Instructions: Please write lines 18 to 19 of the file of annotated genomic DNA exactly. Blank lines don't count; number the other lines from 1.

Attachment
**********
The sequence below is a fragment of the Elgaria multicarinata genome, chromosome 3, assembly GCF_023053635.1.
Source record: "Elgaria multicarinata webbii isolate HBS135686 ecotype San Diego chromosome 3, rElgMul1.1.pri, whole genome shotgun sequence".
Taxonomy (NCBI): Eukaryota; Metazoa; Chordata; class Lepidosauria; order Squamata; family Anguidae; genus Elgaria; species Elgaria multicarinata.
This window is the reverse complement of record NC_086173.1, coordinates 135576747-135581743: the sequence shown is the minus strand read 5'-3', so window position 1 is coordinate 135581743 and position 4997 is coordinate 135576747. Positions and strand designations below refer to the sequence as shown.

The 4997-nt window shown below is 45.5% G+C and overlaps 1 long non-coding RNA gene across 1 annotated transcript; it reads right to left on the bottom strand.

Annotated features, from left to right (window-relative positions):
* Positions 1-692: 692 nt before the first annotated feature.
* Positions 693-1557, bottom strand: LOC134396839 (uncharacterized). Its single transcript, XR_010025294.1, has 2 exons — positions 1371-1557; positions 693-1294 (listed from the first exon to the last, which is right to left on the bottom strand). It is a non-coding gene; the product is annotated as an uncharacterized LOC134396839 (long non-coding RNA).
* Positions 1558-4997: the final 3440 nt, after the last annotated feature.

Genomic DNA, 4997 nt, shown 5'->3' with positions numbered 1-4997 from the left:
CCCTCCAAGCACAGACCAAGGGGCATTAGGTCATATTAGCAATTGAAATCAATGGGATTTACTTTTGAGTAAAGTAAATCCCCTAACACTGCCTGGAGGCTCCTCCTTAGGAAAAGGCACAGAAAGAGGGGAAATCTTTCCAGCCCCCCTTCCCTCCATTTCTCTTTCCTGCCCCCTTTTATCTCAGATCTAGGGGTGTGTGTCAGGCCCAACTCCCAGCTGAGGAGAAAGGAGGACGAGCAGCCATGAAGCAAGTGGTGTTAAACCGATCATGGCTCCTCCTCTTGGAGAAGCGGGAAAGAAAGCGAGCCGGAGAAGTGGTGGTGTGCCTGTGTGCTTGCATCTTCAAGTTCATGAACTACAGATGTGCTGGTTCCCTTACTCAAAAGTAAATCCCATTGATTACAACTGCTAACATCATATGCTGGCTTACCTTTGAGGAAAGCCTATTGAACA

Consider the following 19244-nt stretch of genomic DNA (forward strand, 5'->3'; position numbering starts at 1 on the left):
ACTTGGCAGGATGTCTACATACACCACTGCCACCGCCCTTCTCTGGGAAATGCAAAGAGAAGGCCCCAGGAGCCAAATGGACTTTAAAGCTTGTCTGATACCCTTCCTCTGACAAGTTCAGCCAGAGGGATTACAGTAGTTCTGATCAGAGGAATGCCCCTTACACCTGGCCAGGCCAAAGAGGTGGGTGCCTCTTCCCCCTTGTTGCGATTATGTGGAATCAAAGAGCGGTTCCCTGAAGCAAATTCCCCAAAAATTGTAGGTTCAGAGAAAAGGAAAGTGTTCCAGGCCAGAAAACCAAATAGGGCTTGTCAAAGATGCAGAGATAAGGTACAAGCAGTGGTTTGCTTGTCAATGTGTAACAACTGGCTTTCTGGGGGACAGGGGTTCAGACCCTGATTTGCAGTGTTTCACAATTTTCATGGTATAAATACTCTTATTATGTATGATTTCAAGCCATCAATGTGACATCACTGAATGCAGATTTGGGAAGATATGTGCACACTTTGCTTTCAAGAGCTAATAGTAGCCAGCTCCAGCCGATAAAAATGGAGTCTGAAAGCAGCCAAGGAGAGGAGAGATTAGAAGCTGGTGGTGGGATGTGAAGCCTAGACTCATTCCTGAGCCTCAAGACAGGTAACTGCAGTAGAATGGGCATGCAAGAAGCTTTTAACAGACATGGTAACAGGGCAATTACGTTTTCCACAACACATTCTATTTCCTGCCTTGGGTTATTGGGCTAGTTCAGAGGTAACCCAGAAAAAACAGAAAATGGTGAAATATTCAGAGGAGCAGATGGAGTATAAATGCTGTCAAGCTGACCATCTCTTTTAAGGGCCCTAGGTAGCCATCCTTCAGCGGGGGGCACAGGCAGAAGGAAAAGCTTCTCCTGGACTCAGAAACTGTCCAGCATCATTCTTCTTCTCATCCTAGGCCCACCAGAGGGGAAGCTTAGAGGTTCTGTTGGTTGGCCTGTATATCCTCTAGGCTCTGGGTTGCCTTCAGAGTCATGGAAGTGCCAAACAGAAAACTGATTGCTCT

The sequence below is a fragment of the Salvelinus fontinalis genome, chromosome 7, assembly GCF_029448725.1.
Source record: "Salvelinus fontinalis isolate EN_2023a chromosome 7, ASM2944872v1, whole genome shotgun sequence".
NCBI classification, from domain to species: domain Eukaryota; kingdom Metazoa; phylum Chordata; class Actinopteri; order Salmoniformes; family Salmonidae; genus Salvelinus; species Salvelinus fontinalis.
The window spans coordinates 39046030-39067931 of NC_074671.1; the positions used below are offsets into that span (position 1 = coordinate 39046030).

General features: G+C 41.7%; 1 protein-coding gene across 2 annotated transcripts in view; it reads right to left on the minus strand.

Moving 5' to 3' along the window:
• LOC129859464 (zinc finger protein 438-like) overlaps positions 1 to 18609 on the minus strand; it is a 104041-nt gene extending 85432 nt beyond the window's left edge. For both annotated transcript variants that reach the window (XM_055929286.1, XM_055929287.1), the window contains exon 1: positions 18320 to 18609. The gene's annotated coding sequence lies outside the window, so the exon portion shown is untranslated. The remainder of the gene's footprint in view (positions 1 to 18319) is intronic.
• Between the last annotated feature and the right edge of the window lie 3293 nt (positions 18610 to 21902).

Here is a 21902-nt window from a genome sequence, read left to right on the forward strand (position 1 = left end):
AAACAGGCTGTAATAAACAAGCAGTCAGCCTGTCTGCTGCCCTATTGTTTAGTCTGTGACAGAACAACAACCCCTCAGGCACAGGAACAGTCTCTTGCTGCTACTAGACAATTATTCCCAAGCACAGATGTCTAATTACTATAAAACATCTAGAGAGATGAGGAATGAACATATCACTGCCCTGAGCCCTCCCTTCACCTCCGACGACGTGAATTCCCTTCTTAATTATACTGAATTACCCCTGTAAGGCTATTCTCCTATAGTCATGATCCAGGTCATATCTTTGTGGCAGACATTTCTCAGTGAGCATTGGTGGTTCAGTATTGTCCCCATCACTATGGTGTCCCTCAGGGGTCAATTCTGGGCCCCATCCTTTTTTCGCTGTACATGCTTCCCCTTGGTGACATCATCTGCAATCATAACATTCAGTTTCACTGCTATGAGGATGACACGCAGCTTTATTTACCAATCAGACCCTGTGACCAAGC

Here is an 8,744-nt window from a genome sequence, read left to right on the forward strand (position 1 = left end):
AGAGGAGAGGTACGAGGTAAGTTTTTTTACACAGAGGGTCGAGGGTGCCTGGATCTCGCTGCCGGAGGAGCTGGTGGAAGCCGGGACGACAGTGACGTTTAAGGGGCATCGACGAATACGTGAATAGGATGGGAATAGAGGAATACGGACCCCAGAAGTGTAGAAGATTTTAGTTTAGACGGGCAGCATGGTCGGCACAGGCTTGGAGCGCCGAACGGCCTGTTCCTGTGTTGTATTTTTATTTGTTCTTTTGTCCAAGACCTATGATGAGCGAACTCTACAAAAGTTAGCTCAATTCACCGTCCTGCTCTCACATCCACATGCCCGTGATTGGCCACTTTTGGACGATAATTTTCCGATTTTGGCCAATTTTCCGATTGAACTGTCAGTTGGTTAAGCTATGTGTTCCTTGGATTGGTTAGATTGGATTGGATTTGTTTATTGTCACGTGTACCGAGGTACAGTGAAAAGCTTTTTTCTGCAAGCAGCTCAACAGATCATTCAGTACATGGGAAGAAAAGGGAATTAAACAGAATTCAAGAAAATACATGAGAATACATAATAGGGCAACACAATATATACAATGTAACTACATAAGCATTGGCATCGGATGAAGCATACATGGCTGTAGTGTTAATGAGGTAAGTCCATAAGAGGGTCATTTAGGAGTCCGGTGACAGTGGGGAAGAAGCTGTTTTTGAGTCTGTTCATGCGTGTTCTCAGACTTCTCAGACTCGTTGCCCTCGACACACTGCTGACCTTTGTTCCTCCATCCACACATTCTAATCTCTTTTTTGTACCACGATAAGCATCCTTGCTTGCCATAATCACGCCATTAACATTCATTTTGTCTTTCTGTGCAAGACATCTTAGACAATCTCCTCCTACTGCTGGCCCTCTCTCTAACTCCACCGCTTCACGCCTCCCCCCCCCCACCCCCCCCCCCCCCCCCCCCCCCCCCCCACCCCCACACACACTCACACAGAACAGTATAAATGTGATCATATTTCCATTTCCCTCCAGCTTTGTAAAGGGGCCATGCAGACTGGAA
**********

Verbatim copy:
General features: G+C 41.7%; 1 protein-coding gene across 2 annotated transcripts in view; it reads right to left on the minus strand.

Moving 5' to 3' along the window: